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MARGARET NAPOLITAN v. MARY CATHERINE HAPPE AND ARMAND VENTURA (07/10/81)

filed: July 10, 1981.

MARGARET NAPOLITAN, APPELLANT,
v.
MARY CATHERINE HAPPE AND ARMAND VENTURA



No. 457 April Term, 1979, Appeal from the Judgment of the Court of Common Pleas of Allegheny County, Civil Division, No. G.D. 75-8529.

COUNSEL

Sidney Baker, Pittsburgh, for appellant.

Richard D. Klaber, Pittsburgh, for appellees.

Price, Cavanaugh and Watkins, JJ. Watkins, J., dissents.

Author: Price

[ 288 Pa. Super. Page 469]

This is an appeal from a judgment entered upon a jury verdict in favor of appellees. The incident upon which appellant's cause of action was based occurred on February 14, 1974. Appellant, a pedestrian, was crossing a three-lane highway, South Braddock Avenue, when she was struck by a vehicle operated by appellee, Mary Catherine Happe. Appellee Happe was making a left turn from Woodstock Avenue in order to travel south on South Braddock Avenue. We need not further detail these facts for they are not crucial to our determination of this appeal. We conclude that the trial court committed error in permitting a police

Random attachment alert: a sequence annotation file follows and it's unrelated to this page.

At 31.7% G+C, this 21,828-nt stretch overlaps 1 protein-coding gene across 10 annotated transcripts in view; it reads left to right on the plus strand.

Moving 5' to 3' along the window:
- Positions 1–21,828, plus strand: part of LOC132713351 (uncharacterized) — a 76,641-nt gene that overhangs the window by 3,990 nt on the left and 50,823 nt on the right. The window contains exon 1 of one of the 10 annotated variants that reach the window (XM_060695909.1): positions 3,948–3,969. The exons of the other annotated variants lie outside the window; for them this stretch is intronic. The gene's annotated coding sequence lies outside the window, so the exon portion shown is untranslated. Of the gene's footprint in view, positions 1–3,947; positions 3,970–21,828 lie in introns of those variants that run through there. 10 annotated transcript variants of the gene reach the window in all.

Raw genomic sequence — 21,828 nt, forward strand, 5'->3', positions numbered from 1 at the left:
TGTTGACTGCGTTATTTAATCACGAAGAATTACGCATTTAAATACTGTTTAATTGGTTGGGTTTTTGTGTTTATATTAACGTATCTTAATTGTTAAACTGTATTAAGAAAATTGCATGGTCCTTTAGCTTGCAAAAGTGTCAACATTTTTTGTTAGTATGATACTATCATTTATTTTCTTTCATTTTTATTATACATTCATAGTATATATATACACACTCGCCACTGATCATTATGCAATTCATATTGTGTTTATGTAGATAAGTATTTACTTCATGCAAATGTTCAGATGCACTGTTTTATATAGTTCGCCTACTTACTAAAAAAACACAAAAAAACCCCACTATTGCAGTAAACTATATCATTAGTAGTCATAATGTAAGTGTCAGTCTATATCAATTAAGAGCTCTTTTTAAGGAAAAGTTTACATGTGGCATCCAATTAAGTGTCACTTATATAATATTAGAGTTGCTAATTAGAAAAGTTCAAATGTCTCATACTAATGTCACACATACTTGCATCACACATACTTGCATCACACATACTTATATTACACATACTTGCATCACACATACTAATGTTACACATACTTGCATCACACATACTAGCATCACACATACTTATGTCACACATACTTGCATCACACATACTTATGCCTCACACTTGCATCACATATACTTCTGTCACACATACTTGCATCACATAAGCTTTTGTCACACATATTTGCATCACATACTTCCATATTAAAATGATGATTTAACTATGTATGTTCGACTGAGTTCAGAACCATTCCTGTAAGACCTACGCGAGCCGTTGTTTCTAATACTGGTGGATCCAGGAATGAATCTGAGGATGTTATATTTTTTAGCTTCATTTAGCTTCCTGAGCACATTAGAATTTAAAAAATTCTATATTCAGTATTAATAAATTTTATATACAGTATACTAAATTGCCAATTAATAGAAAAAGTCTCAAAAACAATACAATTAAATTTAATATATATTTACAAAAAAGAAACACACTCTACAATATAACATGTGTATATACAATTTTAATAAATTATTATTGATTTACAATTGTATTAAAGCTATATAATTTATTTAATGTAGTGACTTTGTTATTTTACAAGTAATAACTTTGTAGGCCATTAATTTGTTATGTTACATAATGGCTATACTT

[ 288 Pa. Super. Page 470]

    officer to testify that appellee did not receive a traffic citation for her conduct and, therefore, we reverse and grant a new trial.

There can be no doubt that evidence concerning the issuance of, or failure to issue, a traffic citation is generally not admissible. Cusatis v. Reichert, 267 Pa. Super. 247, 406 A.2d 787 (1979); Shepard v. Martin Century Farms, 245 Pa. Super. 552, 369 A.2d 765 (1977); Simpson v. Robinson, 238 Pa. Super. 555, 361 A.2d 387 (1976).

The trial judge, affirmed by a court en banc decision, found that appellant had raised an inference that a citation had been issued when, on direct examination, a police officer stated that appellee had been taken to the station. We disagree, for our examination of the record leads to the opposite conclusion.

The police officer, after establishing the location of appellant in the street when he arrived at the scene, was then questioned on direct examination as follows:

Q. How did you route the traffic around the pedestrian?

A. Get her car moved to the side and then more or less get the two lane traffic coming up going up and we waited for the ambulance and being that the ambulance picked the woman up and then I think the other officer got the ...


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